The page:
After 30 years of war and Taliban-rule, pop culture has returned to Afghanistan. Afghan Star - a Pop Idol-style TV series – is searching the country for the next generation of music stars. Over 2000 people are auditioning and even three women have come forward to try their luck. The organizers, Tolo TV, believe with this programme they can ‘move people from guns to music’.
But in a troubled country like Afghanistan, even music is controversial. Considered sacrilegious by the Mujahiddeen and outright banned by the Taliban (1996-2001), music has come to symbolize freedom for the youth. While the conflict still rages many of those taking part are literally risking their lives.
But the old guard warlords and religious elite have more to worry about than just music. Millions of people watch the show (11 mn watched the final – a third of the country) and vote by SMS from their cell phone for their favourite singers. For many, this is the first time they have encountered democracy: one man or one women equals one vote. All - the different genders, ethnic groups, age sectors - are equal. This is a highly radical idea in a country still essentially based on a male-dominated tribal elder system. For the first time young people, ethnic minorities and women have an arena in which to shine. And at last, the people are allowed to vote for who they want.
This documentary follows the three month process from the regional auditions to the final in Kabul. Behind the scenes at all times we gained unprecedented access to the lives of contestants, fans and producers alike.
Characters like Rafi – a 19 year old local boy from Mazar e Sharif and a classic wannabe pop star. His voice is strong and face is pretty. he has no interest in politics, he just wants his people to wake up – ‘for their souls to come alive again’. For the people of Mazar he is a hero. Posters are springing up across the city and the girls are sneaking looks from behind their burqas.
Lima, a 25 year old from Kandahar faces a very different experience. Coming from one of the most traditional and religious areas in the country, Lima fears for her life everytime she goes home. Her music teacher smuggles instruments into the house and they practice in secret. She says she has no choice but to sing and face the consequence. She is poor and the $1000 prize is her only future.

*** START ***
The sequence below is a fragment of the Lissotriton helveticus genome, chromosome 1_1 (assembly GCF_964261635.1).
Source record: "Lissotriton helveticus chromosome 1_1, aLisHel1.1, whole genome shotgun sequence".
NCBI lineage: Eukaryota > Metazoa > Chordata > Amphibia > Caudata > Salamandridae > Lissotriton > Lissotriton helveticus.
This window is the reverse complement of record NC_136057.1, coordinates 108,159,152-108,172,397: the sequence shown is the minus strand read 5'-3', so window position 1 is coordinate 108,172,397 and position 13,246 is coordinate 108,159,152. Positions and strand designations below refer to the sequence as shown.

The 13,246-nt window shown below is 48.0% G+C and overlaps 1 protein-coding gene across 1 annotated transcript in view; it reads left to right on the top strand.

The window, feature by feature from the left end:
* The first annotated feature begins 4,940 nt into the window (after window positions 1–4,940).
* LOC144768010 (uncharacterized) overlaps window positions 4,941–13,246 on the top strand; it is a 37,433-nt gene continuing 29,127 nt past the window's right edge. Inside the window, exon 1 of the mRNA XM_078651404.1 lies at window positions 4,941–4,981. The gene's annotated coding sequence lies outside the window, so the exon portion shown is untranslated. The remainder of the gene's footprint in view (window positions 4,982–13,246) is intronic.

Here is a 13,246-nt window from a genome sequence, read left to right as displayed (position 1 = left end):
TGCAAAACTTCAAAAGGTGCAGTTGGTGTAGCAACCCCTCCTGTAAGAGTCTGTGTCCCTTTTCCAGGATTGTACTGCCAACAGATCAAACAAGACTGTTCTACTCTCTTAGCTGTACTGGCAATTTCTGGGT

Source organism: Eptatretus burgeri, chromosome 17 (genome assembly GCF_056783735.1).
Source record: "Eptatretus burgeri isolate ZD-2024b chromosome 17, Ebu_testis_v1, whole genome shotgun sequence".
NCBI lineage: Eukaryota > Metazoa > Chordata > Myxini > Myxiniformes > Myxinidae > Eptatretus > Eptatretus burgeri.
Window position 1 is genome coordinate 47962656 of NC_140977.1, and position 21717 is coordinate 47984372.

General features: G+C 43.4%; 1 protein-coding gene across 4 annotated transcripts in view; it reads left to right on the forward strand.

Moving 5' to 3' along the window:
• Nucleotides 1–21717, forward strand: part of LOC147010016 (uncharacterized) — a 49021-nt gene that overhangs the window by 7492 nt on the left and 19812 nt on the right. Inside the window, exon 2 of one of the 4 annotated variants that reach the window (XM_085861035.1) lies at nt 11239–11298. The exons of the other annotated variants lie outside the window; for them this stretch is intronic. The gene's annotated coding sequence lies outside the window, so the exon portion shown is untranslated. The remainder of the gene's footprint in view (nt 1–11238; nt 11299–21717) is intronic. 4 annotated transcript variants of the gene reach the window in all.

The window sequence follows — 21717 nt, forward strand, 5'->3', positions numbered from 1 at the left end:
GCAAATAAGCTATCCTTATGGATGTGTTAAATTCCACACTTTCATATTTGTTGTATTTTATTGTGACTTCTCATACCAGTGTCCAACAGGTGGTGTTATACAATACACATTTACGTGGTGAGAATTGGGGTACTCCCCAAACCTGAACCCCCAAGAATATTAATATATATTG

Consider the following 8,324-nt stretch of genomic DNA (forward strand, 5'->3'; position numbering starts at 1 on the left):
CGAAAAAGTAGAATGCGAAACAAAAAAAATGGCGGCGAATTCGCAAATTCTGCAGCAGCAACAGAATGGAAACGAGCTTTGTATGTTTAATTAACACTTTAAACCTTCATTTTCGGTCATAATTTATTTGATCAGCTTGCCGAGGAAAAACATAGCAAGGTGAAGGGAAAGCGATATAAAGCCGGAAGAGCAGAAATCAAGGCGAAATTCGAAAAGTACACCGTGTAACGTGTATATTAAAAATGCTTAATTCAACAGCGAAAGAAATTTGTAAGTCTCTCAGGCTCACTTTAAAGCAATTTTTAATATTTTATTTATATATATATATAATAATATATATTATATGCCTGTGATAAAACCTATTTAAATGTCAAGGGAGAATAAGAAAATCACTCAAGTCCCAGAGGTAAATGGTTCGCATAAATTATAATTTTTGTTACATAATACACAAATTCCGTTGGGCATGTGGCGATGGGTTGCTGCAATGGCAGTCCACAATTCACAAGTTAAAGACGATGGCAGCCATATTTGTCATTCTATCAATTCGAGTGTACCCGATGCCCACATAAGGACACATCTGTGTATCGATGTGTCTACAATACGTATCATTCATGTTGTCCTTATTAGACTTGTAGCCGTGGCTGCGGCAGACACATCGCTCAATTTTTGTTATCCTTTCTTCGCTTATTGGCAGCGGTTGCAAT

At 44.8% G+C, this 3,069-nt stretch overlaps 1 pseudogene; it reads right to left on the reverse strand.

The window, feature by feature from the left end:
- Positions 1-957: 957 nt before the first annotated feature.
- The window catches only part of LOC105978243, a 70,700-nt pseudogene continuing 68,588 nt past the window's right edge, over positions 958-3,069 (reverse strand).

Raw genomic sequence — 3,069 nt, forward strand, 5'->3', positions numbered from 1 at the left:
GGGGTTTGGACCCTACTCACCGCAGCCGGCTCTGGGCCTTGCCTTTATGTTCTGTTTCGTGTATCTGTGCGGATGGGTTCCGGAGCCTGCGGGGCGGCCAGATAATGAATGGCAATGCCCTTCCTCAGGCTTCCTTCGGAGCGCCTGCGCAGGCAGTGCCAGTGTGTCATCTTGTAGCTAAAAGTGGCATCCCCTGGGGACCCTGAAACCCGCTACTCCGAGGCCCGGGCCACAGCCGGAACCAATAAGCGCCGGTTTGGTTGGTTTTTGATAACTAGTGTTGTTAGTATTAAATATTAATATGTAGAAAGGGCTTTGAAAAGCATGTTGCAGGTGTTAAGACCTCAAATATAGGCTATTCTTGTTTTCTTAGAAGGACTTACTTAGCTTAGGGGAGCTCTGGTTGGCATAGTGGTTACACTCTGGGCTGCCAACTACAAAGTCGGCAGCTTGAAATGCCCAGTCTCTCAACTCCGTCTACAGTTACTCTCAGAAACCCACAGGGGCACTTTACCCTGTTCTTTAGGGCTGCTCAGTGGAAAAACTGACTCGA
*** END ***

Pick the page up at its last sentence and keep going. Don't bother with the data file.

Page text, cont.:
Hammeed is a young musician and classically trained singer from the Hazara ethnic group. The Hazara have always been the most exploited of the Afghans – many were massacred by the Taliban. In reaching the Top 10 Hameed has become a hero for his people and huge support network has sprung up: poster campaigns, door to door canvassing, outdoor concerts.
But the main story belongs to Setara, a 21 year old singer from Herat. Wearing modern fashion, Bollywood makeup and sometimes moving on stage made her a controversial figure: adored by the young girls, hated by the older generations. When she finally dances on stage and lets her headscarf slip, well, all hell breaks lose…
Setara’s story snowballs into terrifying territory in two ways: Setara fears for her life and has to go into hiding, while the series and its producers are threatened by the powers that be. It is an extraordinary moment - both in Setara’s life, and for the future of the nation.
Watch the trailer of Afghan Star Documentary...
Hope for the Future
Our main characters reveal the true hopes and dreams of the Afghan youth, their desire for peace, education, and freedom to express themselves. 60% of the Afghan population are under 21, and despite the backdrop of conflict, corruption and repression they are funny, articulate and ultimately inspiring.